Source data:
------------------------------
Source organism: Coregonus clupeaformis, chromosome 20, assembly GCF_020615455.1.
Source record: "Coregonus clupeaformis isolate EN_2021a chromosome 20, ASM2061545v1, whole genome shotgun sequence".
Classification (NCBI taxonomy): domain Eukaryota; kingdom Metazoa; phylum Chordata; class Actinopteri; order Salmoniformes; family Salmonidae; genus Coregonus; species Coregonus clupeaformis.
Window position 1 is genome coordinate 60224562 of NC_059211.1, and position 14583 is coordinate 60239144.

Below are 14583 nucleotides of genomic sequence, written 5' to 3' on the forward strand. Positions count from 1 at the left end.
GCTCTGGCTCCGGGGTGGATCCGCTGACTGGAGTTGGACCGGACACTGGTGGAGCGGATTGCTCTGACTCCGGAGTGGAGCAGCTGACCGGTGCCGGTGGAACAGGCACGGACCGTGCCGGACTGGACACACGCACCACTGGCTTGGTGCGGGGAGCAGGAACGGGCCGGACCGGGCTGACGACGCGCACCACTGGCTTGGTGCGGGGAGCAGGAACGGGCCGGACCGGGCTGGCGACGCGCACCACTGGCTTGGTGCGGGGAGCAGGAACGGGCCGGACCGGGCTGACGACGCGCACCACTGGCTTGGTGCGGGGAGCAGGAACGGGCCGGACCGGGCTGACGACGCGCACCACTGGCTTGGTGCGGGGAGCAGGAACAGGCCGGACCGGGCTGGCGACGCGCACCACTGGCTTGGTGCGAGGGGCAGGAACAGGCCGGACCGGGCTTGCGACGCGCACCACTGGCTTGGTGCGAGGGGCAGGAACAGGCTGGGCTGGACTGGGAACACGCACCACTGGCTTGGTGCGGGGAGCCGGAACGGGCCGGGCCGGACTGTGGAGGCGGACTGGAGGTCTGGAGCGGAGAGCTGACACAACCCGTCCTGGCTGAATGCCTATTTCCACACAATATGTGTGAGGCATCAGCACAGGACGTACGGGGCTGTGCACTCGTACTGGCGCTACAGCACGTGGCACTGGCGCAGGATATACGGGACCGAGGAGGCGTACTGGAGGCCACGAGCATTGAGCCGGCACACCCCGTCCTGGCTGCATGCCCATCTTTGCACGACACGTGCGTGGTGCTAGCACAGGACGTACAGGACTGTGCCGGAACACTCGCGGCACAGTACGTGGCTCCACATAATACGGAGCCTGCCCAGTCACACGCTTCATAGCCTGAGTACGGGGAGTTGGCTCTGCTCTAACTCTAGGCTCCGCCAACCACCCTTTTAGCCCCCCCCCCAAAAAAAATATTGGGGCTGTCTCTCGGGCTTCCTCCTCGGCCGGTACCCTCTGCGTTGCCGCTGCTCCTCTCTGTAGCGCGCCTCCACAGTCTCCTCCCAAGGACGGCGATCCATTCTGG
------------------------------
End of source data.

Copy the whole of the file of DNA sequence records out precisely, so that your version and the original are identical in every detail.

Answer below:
Source organism: Coregonus clupeaformis, chromosome 20, assembly GCF_020615455.1.
Source record: "Coregonus clupeaformis isolate EN_2021a chromosome 20, ASM2061545v1, whole genome shotgun sequence".
Classification (NCBI taxonomy): domain Eukaryota; kingdom Metazoa; phylum Chordata; class Actinopteri; order Salmoniformes; family Salmonidae; genus Coregonus; species Coregonus clupeaformis.
Window position 1 is genome coordinate 60224562 of NC_059211.1, and position 14583 is coordinate 60239144.

Below are 14583 nucleotides of genomic sequence, written 5' to 3' on the forward strand. Positions count from 1 at the left end.
GCTCTGGCTCCGGGGTGGATCCGCTGACTGGAGTTGGACCGGACACTGGTGGAGCGGATTGCTCTGACTCCGGAGTGGAGCAGCTGACCGGTGCCGGTGGAACAGGCACGGACCGTGCCGGACTGGACACACGCACCACTGGCTTGGTGCGGGGAGCAGGAACGGGCCGGACCGGGCTGACGACGCGCACCACTGGCTTGGTGCGGGGAGCAGGAACGGGCCGGACCGGGCTGGCGACGCGCACCACTGGCTTGGTGCGGGGAGCAGGAACGGGCCGGACCGGGCTGACGACGCGCACCACTGGCTTGGTGCGGGGAGCAGGAACGGGCCGGACCGGGCTGACGACGCGCACCACTGGCTTGGTGCGGGGAGCAGGAACAGGCCGGACCGGGCTGGCGACGCGCACCACTGGCTTGGTGCGAGGGGCAGGAACAGGCCGGACCGGGCTTGCGACGCGCACCACTGGCTTGGTGCGAGGGGCAGGAACAGGCTGGGCTGGACTGGGAACACGCACCACTGGCTTGGTGCGGGGAGCCGGAACGGGCCGGGCCGGACTGTGGAGGCGGACTGGAGGTCTGGAGCGGAGAGCTGACACAACCCGTCCTGGCTGAATGCCTATTTCCACACAATATGTGTGAGGCATCAGCACAGGACGTACGGGGCTGTGCACTCGTACTGGCGCTACAGCACGTGGCACTGGCGCAGGATATACGGGACCGAGGAGGCGTACTGGAGGCCACGAGCATTGAGCCGGCACACCCCGTCCTGGCTGCATGCCCATCTTTGCACGACACGTGCGTGGTGCTAGCACAGGACGTACAGGACTGTGCCGGAACACTCGCGGCACAGTACGTGGCTCCACATAATACGGAGCCTGCCCAGTCACACGCTTCATAGCCTGAGTACGGGGAGTTGGCTCTGCTCTAACTCTAGGCTCCGCCAACCACCCTTTTAGCCCCCCCCCCAAAAAAAATATTGGGGCTGTCTCTCGGGCTTCCTCCTCGGCCGGTACCCTCTGCGTTGCCGCTGCTCCTCTCTGTAGCGCGCCTCCACAGTCTCCTCCCAAGGACGGCGATCCATTCTGG